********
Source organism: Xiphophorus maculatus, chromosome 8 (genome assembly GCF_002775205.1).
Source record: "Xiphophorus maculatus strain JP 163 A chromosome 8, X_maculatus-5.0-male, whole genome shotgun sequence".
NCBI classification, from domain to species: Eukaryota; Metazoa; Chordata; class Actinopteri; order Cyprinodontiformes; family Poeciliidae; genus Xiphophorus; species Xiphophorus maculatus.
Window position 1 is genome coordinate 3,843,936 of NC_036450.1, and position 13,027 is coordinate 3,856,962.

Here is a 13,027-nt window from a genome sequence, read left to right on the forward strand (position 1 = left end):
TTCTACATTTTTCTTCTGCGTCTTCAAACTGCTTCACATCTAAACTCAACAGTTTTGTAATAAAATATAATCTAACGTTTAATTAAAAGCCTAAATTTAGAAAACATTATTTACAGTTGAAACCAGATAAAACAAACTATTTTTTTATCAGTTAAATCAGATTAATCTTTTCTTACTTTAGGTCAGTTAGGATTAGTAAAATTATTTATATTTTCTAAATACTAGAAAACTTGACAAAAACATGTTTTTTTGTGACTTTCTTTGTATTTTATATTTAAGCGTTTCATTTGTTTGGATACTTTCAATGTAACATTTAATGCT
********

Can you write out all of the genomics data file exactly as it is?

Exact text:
Source organism: Xiphophorus maculatus, chromosome 8 (genome assembly GCF_002775205.1).
Source record: "Xiphophorus maculatus strain JP 163 A chromosome 8, X_maculatus-5.0-male, whole genome shotgun sequence".
NCBI classification, from domain to species: Eukaryota; Metazoa; Chordata; class Actinopteri; order Cyprinodontiformes; family Poeciliidae; genus Xiphophorus; species Xiphophorus maculatus.
Window position 1 is genome coordinate 3,843,936 of NC_036450.1, and position 13,027 is coordinate 3,856,962.

Here is a 13,027-nt window from a genome sequence, read left to right on the forward strand (position 1 = left end):
TTCTACATTTTTCTTCTGCGTCTTCAAACTGCTTCACATCTAAACTCAACAGTTTTGTAATAAAATATAATCTAACGTTTAATTAAAAGCCTAAATTTAGAAAACATTATTTACAGTTGAAACCAGATAAAACAAACTATTTTTTTATCAGTTAAATCAGATTAATCTTTTCTTACTTTAGGTCAGTTAGGATTAGTAAAATTATTTATATTTTCTAAATACTAGAAAACTTGACAAAAACATGTTTTTTTGTGACTTTCTTTGTATTTTATATTTAAGCGTTTCATTTGTTTGGATACTTTCAATGTAACATTTAATGCT